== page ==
Perhaps one of the most significant advances in health care is not a new vaccine for a disease or even a new way to set broken bones, it is the advent of technology.
While technology has always been part of health care with the invention of the X-ray in the early part of the 20th century, it is only in the last 10 years that technology has become as critical to health care as the people who practice medicine. Magnetic Resonance Imaging (MRI), sophisticated monitoring devices and computers are examples of how technology and medicine work together for the benefit of the patient.
At William Osler Health Centre, technology has played a pivotal role enabling three separate and diverse entities to become one using state-of-the-art technology. Today each campus is linked through one converged Information Communication Technology (ICT) platform and most doctors are now linked to the Osler network so that they can obtain information on their patients quickly from their offices or homes without having to visit the hospital or wait for the post to come.
So what’s next?William Osler Health Centre is moving towards a more sophisticated ICT environment with technology advances in medicine and the adoption of an overall e-Health strategy.
“The vision for e-Health at William Osler Health Centre is a “virtual health centre” with service delivery and information connections to consumers and providers across the entire health spectrum, both internally and externally, extending within the region, as well as throughout the province and the global arena,” explains Judy Middleton, Director of Information Systems and Telecommunications. “This vision is achieved using Internet technologies to deliver health services.”
A major component of the overall e-Health strategy at William Osler Health Centre is the creation of a corporate Intranet, a web based internal information system, accessed by physicians and staff, and volunteers.
As a prelude to launching an Intranet platform at WOHC, the hospital is in the process of replacing all network or “dumb” terminals and antiquated personal computer (PC) devices with either new PCs or refurbished PCs within an 18-24 month period so that every department will have a PC in order to access the web-based Intranet.
“This has been a tremendous undertaking when you consider that we have to replace over 350 old PCs and dumb terminals within a very short time-frame,” says Middleton. The future will depend heavily on web-based technology so the investment of time and resources in preparation for this is definitely worth it.”
The e-Health vision at William Osler Health Centre is that it will be enabled by technology to become a virtual hospital providing access, collaboration and services to stakeholders across all of the internal and external communities it serves and in which it plays a part.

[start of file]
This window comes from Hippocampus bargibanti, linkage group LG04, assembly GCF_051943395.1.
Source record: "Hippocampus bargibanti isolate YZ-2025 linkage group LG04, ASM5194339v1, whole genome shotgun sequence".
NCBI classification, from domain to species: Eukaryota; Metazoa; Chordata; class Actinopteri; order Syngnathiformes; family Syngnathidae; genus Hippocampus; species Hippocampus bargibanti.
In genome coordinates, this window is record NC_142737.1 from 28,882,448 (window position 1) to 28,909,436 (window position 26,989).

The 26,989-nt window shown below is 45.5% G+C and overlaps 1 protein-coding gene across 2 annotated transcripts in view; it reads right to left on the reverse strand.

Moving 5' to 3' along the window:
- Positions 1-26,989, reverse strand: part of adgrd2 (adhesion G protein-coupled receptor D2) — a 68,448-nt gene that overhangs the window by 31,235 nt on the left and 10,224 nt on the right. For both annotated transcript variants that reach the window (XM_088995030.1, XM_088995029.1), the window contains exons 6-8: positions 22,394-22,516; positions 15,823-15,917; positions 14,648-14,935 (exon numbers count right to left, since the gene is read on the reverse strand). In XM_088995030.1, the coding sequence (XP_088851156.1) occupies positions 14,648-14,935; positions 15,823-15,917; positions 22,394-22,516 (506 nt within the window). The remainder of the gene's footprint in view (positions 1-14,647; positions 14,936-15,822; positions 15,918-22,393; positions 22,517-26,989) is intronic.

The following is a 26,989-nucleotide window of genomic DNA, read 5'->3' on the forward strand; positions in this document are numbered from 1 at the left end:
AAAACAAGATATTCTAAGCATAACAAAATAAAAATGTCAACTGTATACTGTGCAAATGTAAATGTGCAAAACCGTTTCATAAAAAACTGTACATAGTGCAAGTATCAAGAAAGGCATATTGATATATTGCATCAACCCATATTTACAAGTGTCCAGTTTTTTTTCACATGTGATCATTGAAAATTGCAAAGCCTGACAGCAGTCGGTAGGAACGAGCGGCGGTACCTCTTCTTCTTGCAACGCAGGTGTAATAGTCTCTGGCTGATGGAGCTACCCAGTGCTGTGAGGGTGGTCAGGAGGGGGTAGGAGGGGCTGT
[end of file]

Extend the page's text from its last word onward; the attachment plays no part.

So why a virtual hospital? “The consumer, empowered by technology, is truly at the centre of the health system of the future,” explains Vicki Truman, Vice-president Finance and Corporate Services.
“Immediate access to health information has increased the awareness that people can influence their own health and challenge authority. A new convenient, hassle-free e-Health service model with choice and shared responsibility will be demanded. This change will put increased pressure on the Health Centre to adapt.”
Adds Middleton, “Web technology offers the advantages of providing a universal software client (the web browser) and a ready-made network platform, and has the potential to be the technology integrator for all our future initiatives.”
The architecture required to achieve this vision consists of five value components:
- Care (Enabling the Electronic Health Record, remote diagnostics, monitoring and treatment, on-line referrals, tele-health.)
- Connectivity (Linking physician offices, consumers, community agencies, hospital partners, suppliers, knowledge bases, and research institutes.)
- Commerce (Enabling B2B (Business to Business) and B2C (Business to Consumer) transactions, interaction and information. Providing e-market capabilities.
- Content (Facilitating knowledge management with electronic learning capabilities and access to information and research. Enhancing disease management and decision support. Links all health information.)
- Computer Application (Common user access to all systems and applications (web browser). Facilitates linking multimedia information, and the use of wireless, mobile, point-of-care devices.
Plans are well underway for e-Health at William Osler Health Centre with an eye to having systems in place in time for the opening of the new William Osler Health Centre hospital in 2005.
“By effectively using Internet technology,” says Truman, “William Osler Health Centre will evolve into an e-Health organization.”